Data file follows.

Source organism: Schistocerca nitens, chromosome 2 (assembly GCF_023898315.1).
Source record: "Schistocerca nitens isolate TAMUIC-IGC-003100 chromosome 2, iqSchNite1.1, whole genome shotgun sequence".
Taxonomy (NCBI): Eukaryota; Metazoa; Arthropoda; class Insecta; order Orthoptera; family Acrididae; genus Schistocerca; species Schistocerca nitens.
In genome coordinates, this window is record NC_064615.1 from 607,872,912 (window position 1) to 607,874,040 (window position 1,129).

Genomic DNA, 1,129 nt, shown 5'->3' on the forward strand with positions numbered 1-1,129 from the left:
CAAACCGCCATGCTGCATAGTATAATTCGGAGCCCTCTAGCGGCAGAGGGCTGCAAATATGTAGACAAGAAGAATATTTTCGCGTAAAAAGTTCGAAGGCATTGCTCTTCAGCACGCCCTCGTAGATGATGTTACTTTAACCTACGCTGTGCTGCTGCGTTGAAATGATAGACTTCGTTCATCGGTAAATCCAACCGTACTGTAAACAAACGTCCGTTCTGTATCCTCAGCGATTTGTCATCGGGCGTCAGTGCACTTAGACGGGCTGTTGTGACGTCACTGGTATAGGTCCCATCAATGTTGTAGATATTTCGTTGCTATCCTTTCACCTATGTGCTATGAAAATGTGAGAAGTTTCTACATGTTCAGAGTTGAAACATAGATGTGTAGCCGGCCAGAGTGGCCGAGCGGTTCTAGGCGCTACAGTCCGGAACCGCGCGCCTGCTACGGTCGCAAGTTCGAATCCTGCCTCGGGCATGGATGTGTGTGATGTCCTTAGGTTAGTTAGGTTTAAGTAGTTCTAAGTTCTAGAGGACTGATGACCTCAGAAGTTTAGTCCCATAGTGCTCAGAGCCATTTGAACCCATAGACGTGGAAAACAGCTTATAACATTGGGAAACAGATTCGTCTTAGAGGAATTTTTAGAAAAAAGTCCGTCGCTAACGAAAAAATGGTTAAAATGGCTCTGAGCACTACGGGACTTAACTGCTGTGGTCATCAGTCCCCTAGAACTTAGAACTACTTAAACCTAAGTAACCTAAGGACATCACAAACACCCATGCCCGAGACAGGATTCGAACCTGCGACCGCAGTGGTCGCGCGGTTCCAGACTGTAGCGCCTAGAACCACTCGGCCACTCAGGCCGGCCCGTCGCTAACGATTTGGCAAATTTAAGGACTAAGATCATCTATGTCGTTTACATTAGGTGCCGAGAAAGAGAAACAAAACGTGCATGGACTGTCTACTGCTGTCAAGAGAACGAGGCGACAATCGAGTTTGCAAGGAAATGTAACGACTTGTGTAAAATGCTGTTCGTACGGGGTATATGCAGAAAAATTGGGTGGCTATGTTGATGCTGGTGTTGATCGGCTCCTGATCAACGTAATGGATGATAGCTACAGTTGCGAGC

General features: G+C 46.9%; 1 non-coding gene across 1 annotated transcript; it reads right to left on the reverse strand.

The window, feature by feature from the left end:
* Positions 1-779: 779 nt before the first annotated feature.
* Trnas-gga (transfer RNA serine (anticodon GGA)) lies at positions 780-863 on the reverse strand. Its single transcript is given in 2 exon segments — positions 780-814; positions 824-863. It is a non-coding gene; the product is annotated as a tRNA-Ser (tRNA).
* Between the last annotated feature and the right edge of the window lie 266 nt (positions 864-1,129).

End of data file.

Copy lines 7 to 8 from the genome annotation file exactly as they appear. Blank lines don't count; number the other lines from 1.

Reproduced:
General features: G+C 46.9%; 1 non-coding gene across 1 annotated transcript; it reads right to left on the reverse strand.

The window, feature by feature from the left end: